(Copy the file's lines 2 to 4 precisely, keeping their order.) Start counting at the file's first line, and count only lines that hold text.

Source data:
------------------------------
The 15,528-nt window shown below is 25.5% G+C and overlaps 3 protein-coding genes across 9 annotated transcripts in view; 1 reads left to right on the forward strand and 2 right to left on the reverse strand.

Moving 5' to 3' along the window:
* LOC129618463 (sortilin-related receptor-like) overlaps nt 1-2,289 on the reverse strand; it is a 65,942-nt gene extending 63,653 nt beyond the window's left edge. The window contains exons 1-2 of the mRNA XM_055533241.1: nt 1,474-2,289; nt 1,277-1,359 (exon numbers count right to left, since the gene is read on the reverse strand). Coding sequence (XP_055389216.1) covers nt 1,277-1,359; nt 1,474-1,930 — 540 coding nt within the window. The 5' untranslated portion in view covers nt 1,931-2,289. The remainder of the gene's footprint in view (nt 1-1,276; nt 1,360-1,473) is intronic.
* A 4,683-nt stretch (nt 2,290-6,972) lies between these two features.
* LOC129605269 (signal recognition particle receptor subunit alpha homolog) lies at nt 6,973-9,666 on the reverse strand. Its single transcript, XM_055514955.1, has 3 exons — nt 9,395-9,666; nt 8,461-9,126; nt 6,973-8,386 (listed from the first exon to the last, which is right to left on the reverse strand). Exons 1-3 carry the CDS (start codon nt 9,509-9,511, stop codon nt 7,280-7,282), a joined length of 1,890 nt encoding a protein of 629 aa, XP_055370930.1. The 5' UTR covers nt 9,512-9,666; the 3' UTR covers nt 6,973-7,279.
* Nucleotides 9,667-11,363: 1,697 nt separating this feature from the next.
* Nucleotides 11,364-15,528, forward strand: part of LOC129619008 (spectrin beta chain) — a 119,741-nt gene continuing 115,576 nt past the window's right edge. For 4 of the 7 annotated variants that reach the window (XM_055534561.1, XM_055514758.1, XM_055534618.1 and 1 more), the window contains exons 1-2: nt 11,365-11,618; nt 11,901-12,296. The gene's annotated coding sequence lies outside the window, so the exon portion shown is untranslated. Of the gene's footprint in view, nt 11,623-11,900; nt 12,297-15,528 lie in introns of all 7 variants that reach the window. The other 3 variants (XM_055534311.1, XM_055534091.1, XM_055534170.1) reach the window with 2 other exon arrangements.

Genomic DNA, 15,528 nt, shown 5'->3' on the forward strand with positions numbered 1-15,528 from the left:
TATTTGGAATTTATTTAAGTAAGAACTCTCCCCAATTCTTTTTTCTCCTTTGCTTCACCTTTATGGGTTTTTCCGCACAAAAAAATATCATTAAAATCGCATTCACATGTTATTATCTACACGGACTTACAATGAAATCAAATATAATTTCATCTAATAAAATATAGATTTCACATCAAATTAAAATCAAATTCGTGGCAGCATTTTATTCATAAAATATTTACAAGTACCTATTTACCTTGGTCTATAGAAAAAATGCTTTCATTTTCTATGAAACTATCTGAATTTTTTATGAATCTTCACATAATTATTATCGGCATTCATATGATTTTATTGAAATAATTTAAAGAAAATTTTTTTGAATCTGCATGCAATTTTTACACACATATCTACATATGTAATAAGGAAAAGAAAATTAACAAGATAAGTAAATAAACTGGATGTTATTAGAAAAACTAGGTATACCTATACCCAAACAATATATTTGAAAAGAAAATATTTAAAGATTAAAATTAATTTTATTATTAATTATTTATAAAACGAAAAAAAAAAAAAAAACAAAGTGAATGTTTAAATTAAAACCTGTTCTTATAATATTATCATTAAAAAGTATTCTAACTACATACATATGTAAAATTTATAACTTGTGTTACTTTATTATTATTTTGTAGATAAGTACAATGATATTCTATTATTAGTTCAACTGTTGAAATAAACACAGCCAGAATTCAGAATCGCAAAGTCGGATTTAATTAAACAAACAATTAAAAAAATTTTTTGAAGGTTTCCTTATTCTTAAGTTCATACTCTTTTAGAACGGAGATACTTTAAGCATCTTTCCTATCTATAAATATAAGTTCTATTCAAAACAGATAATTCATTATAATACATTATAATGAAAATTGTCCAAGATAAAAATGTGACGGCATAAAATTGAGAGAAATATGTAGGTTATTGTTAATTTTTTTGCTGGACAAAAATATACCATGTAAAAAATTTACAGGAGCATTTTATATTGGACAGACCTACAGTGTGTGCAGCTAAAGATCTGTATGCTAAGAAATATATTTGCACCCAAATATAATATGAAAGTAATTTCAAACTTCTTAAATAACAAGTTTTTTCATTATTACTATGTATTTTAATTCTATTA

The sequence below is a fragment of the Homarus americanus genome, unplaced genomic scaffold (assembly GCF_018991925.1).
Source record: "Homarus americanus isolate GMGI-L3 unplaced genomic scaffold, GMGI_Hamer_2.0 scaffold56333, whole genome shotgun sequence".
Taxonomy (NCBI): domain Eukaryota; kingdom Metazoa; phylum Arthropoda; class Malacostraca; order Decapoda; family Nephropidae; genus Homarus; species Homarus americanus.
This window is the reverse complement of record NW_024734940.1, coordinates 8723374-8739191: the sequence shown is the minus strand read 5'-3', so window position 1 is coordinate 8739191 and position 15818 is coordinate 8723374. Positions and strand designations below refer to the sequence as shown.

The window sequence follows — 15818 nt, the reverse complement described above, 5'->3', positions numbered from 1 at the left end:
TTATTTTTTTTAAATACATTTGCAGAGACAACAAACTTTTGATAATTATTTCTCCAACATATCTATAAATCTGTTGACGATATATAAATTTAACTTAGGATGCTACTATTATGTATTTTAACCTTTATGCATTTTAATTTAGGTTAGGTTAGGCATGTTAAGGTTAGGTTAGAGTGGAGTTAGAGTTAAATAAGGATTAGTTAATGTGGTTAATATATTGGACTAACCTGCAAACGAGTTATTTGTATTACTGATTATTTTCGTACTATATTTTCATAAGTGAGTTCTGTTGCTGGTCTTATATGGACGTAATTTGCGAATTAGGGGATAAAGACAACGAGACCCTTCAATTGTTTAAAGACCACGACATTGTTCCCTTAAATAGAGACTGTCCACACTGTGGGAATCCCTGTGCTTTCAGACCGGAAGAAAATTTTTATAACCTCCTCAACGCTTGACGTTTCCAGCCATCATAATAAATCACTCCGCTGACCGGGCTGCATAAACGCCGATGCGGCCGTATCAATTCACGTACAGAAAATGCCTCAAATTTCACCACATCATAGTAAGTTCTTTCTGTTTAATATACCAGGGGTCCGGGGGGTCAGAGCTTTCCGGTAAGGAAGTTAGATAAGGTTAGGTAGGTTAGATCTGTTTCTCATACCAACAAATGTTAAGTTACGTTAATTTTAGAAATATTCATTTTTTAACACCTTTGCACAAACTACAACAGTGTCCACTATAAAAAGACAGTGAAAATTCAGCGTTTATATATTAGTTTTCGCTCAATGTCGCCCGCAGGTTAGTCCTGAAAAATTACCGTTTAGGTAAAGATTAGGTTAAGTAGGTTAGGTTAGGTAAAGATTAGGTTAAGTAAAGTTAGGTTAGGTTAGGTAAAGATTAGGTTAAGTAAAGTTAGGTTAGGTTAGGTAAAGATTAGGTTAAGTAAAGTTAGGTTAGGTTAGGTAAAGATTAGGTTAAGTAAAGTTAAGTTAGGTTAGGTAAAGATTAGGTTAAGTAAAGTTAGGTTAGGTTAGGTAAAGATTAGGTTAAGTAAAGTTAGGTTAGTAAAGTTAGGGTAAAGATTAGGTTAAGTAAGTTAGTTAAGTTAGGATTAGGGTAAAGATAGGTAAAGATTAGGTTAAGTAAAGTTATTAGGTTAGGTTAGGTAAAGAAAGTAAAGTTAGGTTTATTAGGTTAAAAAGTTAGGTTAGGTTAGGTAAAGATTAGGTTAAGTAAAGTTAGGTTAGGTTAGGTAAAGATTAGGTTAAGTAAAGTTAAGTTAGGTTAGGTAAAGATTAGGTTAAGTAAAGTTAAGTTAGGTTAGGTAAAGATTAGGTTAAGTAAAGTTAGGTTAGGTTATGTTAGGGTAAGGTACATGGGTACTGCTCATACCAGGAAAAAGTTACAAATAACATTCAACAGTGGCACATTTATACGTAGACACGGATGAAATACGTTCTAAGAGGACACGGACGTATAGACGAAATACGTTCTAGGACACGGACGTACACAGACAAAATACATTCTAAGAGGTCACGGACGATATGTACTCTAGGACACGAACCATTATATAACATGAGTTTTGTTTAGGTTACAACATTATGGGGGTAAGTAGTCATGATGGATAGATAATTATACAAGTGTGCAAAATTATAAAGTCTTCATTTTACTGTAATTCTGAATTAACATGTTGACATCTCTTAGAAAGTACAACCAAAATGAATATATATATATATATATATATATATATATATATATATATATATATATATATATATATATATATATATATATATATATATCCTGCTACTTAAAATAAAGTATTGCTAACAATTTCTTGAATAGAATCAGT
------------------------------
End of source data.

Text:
Moving 5' to 3' along the window:
* LOC129618463 (sortilin-related receptor-like) overlaps nt 1-2,289 on the reverse strand; it is a 65,942-nt gene extending 63,653 nt beyond the window's left edge. The window contains exons 1-2 of the mRNA XM_055533241.1: nt 1,474-2,289; nt 1,277-1,359 (exon numbers count right to left, since the gene is read on the reverse strand). Coding sequence (XP_055389216.1) covers nt 1,277-1,359; nt 1,474-1,930 — 540 coding nt within the window. The 5' untranslated portion in view covers nt 1,931-2,289. The remainder of the gene's footprint in view (nt 1-1,276; nt 1,360-1,473) is intronic.
* A 4,683-nt stretch (nt 2,290-6,972) lies between these two features.